How to inflict selective amnesia

February 1, 2009

justsayno1Nation-building is a devious project. It is a project that invents heroes and creates villains. The Singapore Story, for example, is a story about a heroic PAP that galvanized the Singapore nation after expulsion from Malaysia. It is a grand story about an honest and capable group of men who pulled Singapore from Third World to First. It is a mythical story meant to be passed down from generation to generation.

 

Meanwhile, protagonists like Chia Thye Poh, Tan Wah Piao, Tang Liang Hong and JB Jeyaratnam are given roles as one-dimensional pantomime villains in this grand national story. They are the vaudeville baddies against the PAP superheroes.

 

The nation-building project is also about selective amnesia. It is a project that requires as much the writing as it does the erasing of history. All nations have their dark episodes they rather forget.

 

Singapore, however, has just taken the erasing of history to new heights.

 

Last week it was reported that in seeking to allow so-called “party political films”, the government was going to permit the filming of “actual events, persons and situations” [Straits Times, 23 Jan 09, “Changes proposed to Films Act”]. However, the clincher was the line: “But the events being filmed must first be held in accordance with the law.”

 

This means that any filming of acts of civil disobedience, gatherings without police permits, or unregistered speakers at Speaker’s Corner will not only land the activists in hot soup but the film-maker as well. Prior to this, the law was hazy, at best, on whether the film-maker was committing an offence but now there is no room for ambiguity.

 

But what does this mean? It means that the government is not only interested in silencing public expressions but also in stopping the documentation of this silencing. This is how selective amnesia is exercised. Look at it this way: if a public protest is illegal but not the filming of it, it doesn’t matter if the police snuffs it out because it will have eternal life on Youtube and other means of personal distribution. This protest will be seen by thousands and even perhaps generations.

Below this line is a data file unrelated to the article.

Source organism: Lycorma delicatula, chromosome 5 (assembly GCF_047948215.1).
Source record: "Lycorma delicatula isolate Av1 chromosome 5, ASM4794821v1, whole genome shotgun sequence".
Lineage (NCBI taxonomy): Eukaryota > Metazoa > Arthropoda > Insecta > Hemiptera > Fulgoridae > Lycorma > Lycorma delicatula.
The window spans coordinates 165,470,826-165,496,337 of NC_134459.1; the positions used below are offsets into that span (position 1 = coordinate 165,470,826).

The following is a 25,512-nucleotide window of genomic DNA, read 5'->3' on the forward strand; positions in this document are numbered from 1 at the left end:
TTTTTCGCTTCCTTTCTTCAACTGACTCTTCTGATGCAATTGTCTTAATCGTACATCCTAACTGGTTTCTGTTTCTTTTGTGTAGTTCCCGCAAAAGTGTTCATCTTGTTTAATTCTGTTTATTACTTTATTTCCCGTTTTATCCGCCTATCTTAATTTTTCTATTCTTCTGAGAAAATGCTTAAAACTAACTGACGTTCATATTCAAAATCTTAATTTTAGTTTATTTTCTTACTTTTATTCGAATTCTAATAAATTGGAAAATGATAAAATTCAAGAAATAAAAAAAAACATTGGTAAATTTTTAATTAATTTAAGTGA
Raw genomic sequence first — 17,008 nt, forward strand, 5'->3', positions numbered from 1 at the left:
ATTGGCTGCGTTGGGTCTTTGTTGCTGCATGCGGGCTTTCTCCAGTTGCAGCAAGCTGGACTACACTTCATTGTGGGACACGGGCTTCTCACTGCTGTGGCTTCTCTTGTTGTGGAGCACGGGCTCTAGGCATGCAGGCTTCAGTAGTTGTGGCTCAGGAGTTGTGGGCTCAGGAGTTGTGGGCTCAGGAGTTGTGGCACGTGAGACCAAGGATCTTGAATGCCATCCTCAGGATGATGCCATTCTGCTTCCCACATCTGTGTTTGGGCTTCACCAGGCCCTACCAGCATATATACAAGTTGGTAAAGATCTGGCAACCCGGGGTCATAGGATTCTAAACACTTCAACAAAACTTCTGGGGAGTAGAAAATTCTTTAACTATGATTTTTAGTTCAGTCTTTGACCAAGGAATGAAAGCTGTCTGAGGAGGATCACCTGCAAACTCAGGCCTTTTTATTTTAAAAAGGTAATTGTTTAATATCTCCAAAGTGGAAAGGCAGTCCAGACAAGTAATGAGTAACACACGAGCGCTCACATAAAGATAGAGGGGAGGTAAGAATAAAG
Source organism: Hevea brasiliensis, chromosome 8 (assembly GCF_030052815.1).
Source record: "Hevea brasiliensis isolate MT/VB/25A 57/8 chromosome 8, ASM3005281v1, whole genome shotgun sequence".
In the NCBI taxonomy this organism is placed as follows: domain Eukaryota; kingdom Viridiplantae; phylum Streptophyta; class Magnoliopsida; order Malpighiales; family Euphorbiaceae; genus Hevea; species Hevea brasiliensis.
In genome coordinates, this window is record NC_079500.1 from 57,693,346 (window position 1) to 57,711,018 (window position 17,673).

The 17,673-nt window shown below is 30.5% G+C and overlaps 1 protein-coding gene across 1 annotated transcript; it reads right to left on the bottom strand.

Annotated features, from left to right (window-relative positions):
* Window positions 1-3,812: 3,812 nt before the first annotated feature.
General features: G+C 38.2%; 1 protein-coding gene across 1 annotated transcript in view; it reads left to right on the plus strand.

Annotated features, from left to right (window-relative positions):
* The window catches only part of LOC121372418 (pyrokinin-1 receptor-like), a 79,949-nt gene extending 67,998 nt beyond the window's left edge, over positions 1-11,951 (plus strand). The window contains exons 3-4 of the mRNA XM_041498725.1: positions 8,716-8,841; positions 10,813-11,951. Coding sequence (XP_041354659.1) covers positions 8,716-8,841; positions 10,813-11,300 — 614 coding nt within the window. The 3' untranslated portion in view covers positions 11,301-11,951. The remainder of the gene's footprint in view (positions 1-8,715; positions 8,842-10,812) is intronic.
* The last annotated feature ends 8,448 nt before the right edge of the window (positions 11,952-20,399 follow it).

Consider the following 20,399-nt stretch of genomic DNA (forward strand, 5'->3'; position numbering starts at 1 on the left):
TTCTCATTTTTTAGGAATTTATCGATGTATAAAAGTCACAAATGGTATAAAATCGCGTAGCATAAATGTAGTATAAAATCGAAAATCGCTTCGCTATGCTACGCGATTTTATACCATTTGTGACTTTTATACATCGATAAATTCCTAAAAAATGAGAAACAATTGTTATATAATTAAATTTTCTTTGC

But if both the protest and the filming of it are illegal, anyone who uploads the clip or distributes it can now be charged. By denying the right to document, you erase national memory. By silencing citizen journalism, you close the eyes and ears of a people. This is an example of shooting the messenger at its finest. You then fill up this vacuum with whatever stories you want.

 

This is how nation-building is done. And no one does it better than Singapore.   

 

 

Advertisements

7 Responses to “How to inflict selective amnesia”

  1. Loyola Says:

    Scaremongering.

    Then don’t label it a party political film. You have a choice to work within or outside the narrative.

  2. Loyola Says:

    This law will be ignored by many because it is inherently ad nauseum based in syllogism.

  3. sushibar Says:

    一针见血,可耻的法令。

  4. Muhamad Nur Says:

    This is a battle the PAP will never win. Censoring the internet is next to impossible task. Charging someone who upload videos on youtube will only prove to the electorate that the government is indeed spying on them. Our people do not want any soviet union style government in this country. This is akin to them killing their political ambition. The trend of most countries in Asia (unfortunately more bloody in their governance) is towards a more open and responsible governance. Singapore cannot afford to go against the tide.


  5. […] Freedom, Choice and a place for my Voice – groundnotes: How to inflict selective amnesia […]


  6. […] Choice and a place for my Voice – groundnotes: How to inflict selective amnesia – Gerald Giam: Amendments to the Films Act – Jacob’s Weblog: From Mahatma Gandhi Memorial Hall in […]

  7. hipperhupper Says:

    The rot had begun long ago. Get your children out and your family out of the country if you wish for true democracy, meritocracy and equality.

    This make a mockery of what the stars in our flag stands for.


Leave a Reply

Fill in your details below or click an icon to log in:

WordPress.com Logo

You are commenting using your WordPress.com account. Log Out / Change )

Twitter picture

You are commenting using your Twitter account. Log Out / Change )

Facebook photo

You are commenting using your Facebook account. Log Out / Change )

Google+ photo

You are commenting using your Google+ account. Log Out / Change )

Connecting to %s

%d bloggers like this: